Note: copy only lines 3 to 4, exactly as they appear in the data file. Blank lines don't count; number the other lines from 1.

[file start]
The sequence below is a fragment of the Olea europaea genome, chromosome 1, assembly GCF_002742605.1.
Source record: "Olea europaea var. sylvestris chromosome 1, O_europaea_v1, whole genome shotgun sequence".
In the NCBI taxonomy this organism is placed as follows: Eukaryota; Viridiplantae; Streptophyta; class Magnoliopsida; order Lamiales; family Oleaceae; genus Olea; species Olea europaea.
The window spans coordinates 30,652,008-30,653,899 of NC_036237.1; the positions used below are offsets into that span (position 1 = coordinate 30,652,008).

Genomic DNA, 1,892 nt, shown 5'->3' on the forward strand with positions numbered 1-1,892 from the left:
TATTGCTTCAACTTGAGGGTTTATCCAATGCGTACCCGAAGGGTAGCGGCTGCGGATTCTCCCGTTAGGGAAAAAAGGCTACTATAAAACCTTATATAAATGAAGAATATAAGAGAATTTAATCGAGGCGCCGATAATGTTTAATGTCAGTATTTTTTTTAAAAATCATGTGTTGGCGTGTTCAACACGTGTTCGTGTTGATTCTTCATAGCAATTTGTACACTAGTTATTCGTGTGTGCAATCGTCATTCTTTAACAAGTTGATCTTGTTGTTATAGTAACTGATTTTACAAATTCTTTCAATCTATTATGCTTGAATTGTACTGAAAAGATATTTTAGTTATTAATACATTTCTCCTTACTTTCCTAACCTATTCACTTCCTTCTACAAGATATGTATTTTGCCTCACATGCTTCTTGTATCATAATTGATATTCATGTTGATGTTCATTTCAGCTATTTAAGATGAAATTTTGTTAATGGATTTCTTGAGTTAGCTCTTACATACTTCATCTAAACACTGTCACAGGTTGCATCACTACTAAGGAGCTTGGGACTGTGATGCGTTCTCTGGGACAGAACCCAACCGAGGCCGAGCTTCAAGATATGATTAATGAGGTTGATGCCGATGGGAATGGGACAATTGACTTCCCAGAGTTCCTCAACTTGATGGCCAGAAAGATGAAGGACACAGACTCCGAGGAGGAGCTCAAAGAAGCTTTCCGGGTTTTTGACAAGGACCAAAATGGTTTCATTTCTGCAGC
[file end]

In the NCBI taxonomy this organism is placed as follows: Eukaryota; Viridiplantae; Streptophyta; class Magnoliopsida; order Lamiales; family Oleaceae; genus Olea; species Olea europaea.
The window spans coordinates 30,652,008-30,653,899 of NC_036237.1; the positions used below are offsets into that span (position 1 = coordinate 30,652,008).